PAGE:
#### Jim Goodman

##### JEG in Raleigh

The generator has a running amperage capacity of 67 amps, and according to the specifications, a surge capacity of 130 amps (which seems high). Of the 3 high amperage loads (that I really don’t want to have to control manually and can come on automatically), the heat pump has a starting LRA rating of 47 amps and a running load of 11.7 amps. The well pump has a starting LRA rating of 48 amps and a running load of 8 amps, and the water heater uses 19 amps.

Today, when our power went out, I ran to the breaker panel and turned off the breakers for the heat pump, the water heater, and the well pump. With those items turned off, the total electric load that the generator was supplying was 21.3 amps. I wanted to make sure the well pump would run on the generator, so I went to the panel and turned on the well pump breaker. The lights went off and the generator stalled. At that point, the load was 21.3 amps (the stuff running in the house) + the starting locked rotor amps of the well pump of 48 amps = 69.3 amps, which is 3 amps over running capacity of the generator, but well below the supposed 130 amp surge capacity of the generator.

At this point, I flipped the breaker for the well pump off again and after about 15 seconds the generator started up and once again, was supplying power for the 21.3 amps of load that it had been supplying prior to my turning the well pump on.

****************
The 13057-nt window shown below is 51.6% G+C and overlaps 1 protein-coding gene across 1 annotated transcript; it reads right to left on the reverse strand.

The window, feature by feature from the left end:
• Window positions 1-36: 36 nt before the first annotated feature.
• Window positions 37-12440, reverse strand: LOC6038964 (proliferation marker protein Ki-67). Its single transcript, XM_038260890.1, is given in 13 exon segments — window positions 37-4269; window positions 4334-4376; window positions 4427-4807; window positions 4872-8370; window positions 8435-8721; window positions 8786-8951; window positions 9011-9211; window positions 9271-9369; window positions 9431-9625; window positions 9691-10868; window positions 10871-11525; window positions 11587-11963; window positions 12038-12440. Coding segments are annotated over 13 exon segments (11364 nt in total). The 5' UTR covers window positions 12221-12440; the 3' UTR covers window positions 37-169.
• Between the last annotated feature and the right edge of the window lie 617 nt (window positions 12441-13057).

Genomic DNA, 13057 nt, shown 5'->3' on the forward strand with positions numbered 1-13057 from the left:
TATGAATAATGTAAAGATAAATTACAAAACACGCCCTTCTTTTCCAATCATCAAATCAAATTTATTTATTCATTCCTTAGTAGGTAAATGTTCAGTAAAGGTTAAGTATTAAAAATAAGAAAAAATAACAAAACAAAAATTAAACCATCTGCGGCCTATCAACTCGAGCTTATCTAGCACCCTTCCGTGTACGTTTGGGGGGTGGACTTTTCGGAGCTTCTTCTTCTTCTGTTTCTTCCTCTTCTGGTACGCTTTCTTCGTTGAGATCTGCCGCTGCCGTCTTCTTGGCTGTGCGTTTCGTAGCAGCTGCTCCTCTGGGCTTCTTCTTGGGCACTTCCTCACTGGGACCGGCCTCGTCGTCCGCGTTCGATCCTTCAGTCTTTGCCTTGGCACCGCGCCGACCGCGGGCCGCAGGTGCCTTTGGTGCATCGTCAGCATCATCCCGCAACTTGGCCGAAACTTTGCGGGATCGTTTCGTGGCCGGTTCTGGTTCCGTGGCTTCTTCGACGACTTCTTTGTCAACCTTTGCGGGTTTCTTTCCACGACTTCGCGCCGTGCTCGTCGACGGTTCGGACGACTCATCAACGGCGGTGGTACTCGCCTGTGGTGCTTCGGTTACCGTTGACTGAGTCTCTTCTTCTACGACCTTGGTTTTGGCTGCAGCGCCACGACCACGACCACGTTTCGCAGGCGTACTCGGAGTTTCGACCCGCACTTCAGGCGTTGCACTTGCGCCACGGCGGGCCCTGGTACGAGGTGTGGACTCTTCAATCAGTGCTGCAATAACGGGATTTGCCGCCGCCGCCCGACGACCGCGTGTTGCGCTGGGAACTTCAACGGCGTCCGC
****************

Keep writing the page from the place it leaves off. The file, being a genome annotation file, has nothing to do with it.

Next, I flipped off all the breakers in the house….every single one…...so there was zero load on the generator. I once again flipped on the well pump breaker. At this point, the total load on the generator was only the current draw of the well pump at startup, which was 48 amps. The running capacity of the generator is 67 amps, so the well pump should have easily started, but it did not. Again, the generator stalled out. I flipped the well pump breaker off again, and this time, the generator did not start back up. I had to go out to the generator and reset the control panel, which had the error code E1902, “UNDERVOLTAGE OVERLOAD”.

If I were to do it again, I’d get a bigger generator, but this is what I have. It just doesn’t seem right that this 16kw generator will not start that well pump. I see people running well pumps off of portable generators with no problem. The well pump is on a 20 amp breaker in the house, and it never trips the breaker. And I have a Cycle Stop Valve and Cycle Sensor. The readout of the current draw when the well pump is running is 6-8 amps, once it’s running after startup. Hoping to get some opinions about this problem. I'm trying to eliminate possible reasons for this to try to get to the root cause. Do you think the well pump has anything to do with the problem or is it all related to the generator? Thanks.